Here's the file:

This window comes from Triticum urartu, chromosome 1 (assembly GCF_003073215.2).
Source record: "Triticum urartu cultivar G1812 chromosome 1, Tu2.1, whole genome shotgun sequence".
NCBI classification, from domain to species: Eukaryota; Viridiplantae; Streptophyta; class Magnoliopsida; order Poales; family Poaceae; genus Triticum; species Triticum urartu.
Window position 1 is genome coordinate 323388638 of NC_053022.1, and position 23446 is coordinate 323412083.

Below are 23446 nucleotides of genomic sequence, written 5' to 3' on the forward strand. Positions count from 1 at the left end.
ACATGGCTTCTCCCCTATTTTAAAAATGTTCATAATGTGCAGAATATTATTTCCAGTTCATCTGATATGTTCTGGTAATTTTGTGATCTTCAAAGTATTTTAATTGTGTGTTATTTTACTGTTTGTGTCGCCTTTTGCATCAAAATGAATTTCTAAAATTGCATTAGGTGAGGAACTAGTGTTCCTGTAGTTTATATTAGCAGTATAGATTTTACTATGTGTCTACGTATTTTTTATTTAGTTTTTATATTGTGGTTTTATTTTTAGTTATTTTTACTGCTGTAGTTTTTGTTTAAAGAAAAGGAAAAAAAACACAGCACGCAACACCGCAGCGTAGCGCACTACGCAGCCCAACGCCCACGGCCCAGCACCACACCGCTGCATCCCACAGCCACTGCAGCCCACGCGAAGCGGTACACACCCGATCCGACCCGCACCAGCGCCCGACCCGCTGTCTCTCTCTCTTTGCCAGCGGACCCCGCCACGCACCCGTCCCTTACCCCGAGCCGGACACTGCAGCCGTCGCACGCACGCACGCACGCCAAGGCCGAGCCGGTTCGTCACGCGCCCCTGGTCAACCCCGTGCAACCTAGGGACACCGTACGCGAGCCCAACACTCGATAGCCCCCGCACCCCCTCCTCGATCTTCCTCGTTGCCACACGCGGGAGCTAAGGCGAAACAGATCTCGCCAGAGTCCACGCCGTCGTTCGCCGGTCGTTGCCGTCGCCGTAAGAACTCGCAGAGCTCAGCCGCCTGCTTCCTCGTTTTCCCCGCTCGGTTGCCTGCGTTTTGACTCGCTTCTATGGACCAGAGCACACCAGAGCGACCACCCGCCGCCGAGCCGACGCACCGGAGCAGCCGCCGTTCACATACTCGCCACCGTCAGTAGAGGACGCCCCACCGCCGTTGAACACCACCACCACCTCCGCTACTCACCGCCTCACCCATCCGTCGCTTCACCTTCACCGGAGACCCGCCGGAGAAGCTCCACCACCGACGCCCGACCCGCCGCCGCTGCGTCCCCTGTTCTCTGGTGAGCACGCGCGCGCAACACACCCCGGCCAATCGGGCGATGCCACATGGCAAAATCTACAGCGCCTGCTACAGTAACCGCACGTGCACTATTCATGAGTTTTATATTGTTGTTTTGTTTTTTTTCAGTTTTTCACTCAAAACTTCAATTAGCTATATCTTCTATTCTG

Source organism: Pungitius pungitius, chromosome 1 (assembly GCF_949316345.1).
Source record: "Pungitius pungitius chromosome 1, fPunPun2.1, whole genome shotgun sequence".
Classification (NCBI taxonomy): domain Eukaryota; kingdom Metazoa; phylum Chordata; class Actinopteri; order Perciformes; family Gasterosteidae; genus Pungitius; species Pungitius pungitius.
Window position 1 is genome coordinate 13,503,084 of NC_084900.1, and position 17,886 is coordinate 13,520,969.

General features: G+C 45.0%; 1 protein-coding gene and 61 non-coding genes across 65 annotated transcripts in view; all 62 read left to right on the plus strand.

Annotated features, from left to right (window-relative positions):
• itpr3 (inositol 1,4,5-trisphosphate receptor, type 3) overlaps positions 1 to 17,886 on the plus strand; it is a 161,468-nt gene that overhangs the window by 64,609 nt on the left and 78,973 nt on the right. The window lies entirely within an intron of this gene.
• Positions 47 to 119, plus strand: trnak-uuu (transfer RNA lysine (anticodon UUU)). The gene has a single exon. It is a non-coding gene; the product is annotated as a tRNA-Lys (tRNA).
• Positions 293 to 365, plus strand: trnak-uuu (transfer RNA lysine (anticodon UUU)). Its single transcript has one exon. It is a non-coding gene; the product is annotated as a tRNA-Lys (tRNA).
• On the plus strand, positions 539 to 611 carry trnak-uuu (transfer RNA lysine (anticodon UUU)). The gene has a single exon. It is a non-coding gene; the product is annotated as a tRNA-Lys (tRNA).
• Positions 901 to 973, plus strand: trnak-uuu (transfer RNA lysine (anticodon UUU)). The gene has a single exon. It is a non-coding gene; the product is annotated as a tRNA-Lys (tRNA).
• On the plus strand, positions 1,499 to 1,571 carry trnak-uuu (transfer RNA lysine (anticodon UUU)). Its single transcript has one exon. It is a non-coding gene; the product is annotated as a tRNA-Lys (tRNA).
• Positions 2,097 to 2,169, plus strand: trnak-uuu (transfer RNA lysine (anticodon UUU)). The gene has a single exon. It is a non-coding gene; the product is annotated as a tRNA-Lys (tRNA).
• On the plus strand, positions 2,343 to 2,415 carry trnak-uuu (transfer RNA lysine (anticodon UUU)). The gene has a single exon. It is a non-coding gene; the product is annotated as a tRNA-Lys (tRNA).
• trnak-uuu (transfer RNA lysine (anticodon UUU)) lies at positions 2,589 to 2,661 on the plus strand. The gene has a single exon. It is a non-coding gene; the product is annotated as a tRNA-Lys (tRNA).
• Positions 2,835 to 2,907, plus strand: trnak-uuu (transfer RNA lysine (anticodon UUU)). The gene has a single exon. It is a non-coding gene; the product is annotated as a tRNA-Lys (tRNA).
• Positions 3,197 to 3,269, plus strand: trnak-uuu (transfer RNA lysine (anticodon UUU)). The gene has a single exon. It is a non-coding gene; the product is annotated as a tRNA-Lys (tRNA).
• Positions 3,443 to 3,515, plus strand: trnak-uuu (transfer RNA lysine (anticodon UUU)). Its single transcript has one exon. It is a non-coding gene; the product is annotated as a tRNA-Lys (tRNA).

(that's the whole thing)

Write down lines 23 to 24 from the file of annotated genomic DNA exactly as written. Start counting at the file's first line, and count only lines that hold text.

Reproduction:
• Positions 3,197 to 3,269, plus strand: trnak-uuu (transfer RNA lysine (anticodon UUU)). The gene has a single exon. It is a non-coding gene; the product is annotated as a tRNA-Lys (tRNA).
• Positions 3,443 to 3,515, plus strand: trnak-uuu (transfer RNA lysine (anticodon UUU)). Its single transcript has one exon. It is a non-coding gene; the product is annotated as a tRNA-Lys (tRNA).